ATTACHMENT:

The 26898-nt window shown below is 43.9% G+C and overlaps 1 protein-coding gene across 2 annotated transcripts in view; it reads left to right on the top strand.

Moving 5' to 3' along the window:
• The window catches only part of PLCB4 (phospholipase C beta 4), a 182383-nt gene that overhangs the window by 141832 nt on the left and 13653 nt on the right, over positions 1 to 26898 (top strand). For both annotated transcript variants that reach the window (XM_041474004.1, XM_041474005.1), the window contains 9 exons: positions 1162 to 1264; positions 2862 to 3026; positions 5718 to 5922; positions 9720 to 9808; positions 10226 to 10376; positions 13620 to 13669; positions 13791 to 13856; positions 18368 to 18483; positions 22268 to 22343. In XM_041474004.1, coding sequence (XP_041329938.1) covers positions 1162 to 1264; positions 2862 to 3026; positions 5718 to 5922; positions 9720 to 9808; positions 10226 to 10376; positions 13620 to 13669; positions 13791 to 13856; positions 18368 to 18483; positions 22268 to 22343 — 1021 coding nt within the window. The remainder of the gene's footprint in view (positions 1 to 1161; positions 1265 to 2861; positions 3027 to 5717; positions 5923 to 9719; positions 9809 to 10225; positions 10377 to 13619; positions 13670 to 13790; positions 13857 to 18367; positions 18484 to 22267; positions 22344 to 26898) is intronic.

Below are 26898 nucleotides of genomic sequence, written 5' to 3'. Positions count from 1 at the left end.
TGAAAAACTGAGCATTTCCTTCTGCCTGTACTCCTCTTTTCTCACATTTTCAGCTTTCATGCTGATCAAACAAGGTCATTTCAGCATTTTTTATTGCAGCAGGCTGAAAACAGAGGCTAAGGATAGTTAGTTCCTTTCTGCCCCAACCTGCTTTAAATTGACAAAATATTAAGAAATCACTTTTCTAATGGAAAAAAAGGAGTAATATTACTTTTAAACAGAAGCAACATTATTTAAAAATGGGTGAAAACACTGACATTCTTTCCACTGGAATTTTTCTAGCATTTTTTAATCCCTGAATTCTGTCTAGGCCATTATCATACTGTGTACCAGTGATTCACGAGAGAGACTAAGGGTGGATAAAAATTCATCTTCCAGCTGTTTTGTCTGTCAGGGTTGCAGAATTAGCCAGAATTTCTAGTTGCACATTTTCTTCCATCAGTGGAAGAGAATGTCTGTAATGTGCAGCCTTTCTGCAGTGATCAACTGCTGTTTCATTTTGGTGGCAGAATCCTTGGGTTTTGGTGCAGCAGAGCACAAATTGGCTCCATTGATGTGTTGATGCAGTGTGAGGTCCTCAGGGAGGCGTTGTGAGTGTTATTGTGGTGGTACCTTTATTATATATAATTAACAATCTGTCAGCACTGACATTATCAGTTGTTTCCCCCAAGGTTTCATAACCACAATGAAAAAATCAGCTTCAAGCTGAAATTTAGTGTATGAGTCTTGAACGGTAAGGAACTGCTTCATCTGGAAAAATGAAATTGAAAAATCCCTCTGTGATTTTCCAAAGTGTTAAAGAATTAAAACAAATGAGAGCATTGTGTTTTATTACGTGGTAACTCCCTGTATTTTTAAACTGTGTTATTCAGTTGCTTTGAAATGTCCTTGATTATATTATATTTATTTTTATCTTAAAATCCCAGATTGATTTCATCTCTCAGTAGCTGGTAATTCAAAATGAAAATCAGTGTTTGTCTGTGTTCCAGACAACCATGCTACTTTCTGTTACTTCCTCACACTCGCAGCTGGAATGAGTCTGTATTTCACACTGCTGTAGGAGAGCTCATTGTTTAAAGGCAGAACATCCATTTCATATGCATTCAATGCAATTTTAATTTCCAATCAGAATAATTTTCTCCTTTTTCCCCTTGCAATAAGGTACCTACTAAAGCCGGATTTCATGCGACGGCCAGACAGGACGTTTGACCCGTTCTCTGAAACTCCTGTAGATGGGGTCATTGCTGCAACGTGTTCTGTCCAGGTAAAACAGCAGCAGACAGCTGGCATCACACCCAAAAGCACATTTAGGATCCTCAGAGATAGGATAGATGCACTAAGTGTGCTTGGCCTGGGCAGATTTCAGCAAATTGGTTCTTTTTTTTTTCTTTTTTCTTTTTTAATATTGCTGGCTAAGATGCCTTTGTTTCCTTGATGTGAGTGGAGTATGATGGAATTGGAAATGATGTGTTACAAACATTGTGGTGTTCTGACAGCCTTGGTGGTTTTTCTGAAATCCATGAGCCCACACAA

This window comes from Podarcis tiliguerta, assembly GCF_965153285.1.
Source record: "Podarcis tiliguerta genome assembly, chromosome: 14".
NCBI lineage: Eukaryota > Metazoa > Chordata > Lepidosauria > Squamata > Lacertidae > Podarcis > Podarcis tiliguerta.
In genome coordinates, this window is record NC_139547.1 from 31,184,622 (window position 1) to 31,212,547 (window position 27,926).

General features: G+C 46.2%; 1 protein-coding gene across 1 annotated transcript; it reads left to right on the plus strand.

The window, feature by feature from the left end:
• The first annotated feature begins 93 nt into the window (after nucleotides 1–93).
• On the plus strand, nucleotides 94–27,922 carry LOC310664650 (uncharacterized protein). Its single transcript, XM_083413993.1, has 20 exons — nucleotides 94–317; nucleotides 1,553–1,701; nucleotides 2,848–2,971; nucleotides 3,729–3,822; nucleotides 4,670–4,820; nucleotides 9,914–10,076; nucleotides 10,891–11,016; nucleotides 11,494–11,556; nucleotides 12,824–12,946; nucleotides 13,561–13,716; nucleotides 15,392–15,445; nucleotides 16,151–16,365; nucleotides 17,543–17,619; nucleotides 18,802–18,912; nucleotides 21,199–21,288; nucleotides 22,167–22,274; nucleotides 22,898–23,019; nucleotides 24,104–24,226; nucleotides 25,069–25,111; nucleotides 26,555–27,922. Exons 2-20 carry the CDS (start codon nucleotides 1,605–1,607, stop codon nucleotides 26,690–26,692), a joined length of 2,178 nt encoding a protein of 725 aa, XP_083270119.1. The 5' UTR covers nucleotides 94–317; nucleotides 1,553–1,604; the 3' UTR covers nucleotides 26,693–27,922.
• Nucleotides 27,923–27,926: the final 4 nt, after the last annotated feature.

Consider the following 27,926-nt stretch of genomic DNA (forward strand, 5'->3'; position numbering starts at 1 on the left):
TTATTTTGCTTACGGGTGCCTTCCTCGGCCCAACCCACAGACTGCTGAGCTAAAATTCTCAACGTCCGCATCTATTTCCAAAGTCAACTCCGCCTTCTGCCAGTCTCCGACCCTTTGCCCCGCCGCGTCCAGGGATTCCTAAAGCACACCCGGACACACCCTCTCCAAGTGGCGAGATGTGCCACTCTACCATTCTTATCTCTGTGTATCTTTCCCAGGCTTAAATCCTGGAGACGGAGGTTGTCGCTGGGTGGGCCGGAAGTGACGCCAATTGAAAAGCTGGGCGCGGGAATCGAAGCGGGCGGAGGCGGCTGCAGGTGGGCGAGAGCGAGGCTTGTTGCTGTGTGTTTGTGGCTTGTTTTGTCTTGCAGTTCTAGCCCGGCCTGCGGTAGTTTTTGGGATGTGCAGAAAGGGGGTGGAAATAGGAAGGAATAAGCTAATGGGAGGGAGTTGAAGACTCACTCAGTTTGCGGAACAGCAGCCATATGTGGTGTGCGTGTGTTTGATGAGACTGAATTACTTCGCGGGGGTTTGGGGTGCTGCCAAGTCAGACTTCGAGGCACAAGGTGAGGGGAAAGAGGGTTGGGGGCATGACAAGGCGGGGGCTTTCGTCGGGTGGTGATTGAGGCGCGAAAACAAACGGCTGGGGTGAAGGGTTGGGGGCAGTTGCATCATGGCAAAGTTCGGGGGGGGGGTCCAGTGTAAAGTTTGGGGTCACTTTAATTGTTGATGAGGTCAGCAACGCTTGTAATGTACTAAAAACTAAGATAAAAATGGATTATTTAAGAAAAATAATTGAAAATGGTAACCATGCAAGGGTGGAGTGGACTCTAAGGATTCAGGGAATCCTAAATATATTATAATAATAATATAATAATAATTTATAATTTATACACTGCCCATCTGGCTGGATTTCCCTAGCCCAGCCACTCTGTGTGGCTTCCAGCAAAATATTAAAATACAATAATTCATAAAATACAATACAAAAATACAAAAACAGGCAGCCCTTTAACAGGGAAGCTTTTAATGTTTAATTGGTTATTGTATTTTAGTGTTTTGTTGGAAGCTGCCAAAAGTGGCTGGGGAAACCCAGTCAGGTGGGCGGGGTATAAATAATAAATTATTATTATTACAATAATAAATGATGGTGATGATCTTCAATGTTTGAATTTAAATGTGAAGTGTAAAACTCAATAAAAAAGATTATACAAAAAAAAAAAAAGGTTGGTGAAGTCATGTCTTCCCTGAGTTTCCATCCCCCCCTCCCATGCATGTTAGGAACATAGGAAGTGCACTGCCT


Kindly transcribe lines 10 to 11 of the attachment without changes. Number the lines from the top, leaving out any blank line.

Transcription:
General features: G+C 46.2%; 1 protein-coding gene across 1 annotated transcript; it reads left to right on the plus strand.

The window, feature by feature from the left end: